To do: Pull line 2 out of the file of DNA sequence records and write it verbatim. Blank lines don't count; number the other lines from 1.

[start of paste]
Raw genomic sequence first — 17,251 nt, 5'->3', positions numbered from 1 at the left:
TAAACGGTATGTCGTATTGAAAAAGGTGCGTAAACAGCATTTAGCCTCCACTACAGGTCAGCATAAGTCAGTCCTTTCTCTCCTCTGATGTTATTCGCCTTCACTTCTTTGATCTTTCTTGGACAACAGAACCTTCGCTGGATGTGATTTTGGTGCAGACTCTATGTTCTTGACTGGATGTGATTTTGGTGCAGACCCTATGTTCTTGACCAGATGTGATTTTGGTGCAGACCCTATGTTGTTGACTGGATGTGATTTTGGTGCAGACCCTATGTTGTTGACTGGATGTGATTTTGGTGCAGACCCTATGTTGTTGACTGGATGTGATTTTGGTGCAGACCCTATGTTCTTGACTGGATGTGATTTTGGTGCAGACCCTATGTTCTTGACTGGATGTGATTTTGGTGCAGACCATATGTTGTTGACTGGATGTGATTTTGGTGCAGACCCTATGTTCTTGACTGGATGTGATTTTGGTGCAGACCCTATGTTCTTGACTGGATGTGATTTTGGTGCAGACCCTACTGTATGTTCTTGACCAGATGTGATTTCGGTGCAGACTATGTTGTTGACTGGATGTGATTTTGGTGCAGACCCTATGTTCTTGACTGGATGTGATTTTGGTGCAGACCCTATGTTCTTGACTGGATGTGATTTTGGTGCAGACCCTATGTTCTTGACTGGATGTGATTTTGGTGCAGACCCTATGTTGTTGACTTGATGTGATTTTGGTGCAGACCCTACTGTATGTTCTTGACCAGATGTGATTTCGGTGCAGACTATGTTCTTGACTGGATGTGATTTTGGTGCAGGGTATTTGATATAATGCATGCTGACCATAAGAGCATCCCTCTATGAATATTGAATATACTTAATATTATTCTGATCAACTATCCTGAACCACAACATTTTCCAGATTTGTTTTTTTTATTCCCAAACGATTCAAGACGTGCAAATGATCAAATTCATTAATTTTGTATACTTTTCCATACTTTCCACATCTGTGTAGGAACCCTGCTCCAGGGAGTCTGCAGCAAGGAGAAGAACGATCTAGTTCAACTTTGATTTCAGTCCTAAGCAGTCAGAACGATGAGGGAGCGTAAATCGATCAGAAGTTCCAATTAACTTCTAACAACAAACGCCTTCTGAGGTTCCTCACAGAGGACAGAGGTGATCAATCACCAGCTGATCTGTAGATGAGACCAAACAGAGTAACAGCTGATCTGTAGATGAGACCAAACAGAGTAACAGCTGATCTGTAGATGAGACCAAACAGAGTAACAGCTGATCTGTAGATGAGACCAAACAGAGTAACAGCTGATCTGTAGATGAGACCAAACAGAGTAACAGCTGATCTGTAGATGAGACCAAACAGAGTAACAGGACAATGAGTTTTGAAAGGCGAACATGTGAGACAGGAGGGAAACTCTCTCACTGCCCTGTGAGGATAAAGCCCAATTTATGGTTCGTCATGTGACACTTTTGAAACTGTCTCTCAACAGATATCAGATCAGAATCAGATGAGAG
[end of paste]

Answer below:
TAAACGGTATGTCGTATTGAAAAAGGTGCGTAAACAGCATTTAGCCTCCACTACAGGTCAGCATAAGTCAGTCCTTTCTCTCCTCTGATGTTATTCGCCTTCACTTCTTTGATCTTTCTTGGACAACAGAACCTTCGCTGGATGTGATTTTGGTGCAGACTCTATGTTCTTGACTGGATGTGATTTTGGTGCAGACCCTATGTTCTTGACCAGATGTGATTTTGGTGCAGACCCTATGTTGTTGACTGGATGTGATTTTGGTGCAGACCCTATGTTGTTGACTGGATGTGATTTTGGTGCAGACCCTATGTTGTTGACTGGATGTGATTTTGGTGCAGACCCTATGTTCTTGACTGGATGTGATTTTGGTGCAGACCCTATGTTCTTGACTGGATGTGATTTTGGTGCAGACCATATGTTGTTGACTGGATGTGATTTTGGTGCAGACCCTATGTTCTTGACTGGATGTGATTTTGGTGCAGACCCTATGTTCTTGACTGGATGTGATTTTGGTGCAGACCCTACTGTATGTTCTTGACCAGATGTGATTTCGGTGCAGACTATGTTGTTGACTGGATGTGATTTTGGTGCAGACCCTATGTTCTTGACTGGATGTGATTTTGGTGCAGACCCTATGTTCTTGACTGGATGTGATTTTGGTGCAGACCCTATGTTCTTGACTGGATGTGATTTTGGTGCAGACCCTATGTTGTTGACTTGATGTGATTTTGGTGCAGACCCTACTGTATGTTCTTGACCAGATGTGATTTCGGTGCAGACTATGTTCTTGACTGGATGTGATTTTGGTGCAGGGTATTTGATATAATGCATGCTGACCATAAGAGCATCCCTCTATGAATATTGAATATACTTAATATTATTCTGATCAACTATCCTGAACCACAACATTTTCCAGATTTGTTTTTTTTATTCCCAAACGATTCAAGACGTGCAAATGATCAAATTCATTAATTTTGTATACTTTTCCATACTTTCCACATCTGTGTAGGAACCCTGCTCCAGGGAGTCTGCAGCAAGGAGAAGAACGATCTAGTTCAACTTTGATTTCAGTCCTAAGCAGTCAGAACGATGAGGGAGCGTAAATCGATCAGAAGTTCCAATTAACTTCTAACAACAAACGCCTTCTGAGGTTCCTCACAGAGGACAGAGGTGATCAATCACCAGCTGATCTGTAGATGAGACCAAACAGAGTAACAGCTGATCTGTAGATGAGACCAAACAGAGTAACAGCTGATCTGTAGATGAGACCAAACAGAGTAACAGCTGATCTGTAGATGAGACCAAACAGAGTAACAGCTGATCTGTAGATGAGACCAAACAGAGTAACAGCTGATCTGTAGATGAGACCAAACAGAGTAACAGGACAATGAGTTTTGAAAGGCGAACATGTGAGACAGGAGGGAAACTCTCTCACTGCCCTGTGAGGATAAAGCCCAATTTATGGTTCGTCATGTGACACTTTTGAAACTGTCTCTCAACAGATATCAGATCAGAATCAGATGAGAG